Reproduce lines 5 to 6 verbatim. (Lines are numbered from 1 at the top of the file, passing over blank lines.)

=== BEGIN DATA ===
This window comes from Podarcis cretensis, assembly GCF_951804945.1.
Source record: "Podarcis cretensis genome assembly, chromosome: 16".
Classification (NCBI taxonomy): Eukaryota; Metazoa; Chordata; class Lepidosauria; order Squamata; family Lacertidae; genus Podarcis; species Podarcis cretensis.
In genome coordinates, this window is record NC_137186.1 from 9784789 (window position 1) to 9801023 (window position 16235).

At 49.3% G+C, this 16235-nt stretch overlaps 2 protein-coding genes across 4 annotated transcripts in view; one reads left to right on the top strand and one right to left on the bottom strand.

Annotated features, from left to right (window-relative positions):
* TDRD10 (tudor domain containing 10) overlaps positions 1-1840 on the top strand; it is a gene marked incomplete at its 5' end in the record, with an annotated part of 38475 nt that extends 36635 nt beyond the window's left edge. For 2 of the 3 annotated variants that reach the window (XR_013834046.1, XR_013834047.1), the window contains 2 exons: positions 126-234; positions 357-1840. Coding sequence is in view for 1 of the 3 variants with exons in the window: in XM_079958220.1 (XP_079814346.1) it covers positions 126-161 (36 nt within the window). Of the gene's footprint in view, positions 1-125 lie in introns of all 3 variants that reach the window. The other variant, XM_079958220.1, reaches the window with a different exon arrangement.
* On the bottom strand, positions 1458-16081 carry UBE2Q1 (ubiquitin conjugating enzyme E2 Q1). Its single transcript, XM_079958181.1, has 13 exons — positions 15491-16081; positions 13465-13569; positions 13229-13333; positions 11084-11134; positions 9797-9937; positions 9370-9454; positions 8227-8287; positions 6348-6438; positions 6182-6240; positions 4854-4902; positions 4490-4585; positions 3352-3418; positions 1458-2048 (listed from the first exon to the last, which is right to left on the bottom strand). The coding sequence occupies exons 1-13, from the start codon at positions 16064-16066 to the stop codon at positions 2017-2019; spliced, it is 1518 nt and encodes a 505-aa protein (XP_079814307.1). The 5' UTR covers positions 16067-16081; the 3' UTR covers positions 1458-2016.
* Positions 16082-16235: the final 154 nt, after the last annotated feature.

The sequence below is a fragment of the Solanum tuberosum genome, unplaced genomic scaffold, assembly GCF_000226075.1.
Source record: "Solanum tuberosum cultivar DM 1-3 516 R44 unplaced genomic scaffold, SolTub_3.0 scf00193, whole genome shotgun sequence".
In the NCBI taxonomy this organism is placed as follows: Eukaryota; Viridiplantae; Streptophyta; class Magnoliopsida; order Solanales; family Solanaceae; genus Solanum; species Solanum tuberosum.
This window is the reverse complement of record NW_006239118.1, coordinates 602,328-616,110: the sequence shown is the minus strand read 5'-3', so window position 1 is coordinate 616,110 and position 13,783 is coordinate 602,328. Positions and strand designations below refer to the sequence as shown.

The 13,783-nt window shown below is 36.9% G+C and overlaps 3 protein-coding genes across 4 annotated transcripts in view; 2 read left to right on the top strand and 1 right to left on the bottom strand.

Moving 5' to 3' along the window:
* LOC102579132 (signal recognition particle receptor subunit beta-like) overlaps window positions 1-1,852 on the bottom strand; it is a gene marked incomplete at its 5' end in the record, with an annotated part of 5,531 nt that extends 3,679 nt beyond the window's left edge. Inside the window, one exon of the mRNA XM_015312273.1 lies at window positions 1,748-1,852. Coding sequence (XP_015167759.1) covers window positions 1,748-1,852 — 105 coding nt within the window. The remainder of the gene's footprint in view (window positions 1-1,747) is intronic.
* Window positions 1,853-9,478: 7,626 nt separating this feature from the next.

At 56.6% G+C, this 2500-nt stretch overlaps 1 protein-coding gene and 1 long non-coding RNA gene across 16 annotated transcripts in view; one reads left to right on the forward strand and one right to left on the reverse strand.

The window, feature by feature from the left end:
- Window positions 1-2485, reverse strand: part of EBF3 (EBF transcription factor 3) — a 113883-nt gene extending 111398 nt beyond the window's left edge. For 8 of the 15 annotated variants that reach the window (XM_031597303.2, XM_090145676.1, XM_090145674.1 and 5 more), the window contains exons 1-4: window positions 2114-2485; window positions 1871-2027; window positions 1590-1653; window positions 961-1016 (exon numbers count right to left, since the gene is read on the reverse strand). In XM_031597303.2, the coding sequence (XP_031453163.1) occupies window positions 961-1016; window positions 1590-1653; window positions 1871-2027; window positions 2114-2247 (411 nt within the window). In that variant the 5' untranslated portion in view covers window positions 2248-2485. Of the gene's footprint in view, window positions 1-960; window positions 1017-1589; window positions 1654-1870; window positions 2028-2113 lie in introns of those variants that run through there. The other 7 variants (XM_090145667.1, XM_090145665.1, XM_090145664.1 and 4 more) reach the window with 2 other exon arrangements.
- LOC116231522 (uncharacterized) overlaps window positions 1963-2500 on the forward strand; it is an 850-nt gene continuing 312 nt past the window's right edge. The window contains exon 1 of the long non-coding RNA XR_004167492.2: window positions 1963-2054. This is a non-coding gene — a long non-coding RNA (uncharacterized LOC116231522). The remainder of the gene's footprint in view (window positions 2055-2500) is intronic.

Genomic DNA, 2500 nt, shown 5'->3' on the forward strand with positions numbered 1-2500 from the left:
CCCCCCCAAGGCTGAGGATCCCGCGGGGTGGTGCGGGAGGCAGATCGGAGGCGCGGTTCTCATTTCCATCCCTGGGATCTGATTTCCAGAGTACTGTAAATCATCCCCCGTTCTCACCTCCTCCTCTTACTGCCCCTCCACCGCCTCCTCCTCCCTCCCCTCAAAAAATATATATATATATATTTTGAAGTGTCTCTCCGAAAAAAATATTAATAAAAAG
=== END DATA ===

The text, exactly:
At 49.3% G+C, this 16235-nt stretch overlaps 2 protein-coding genes across 4 annotated transcripts in view; one reads left to right on the top strand and one right to left on the bottom strand.

Annotated features, from left to right (window-relative positions):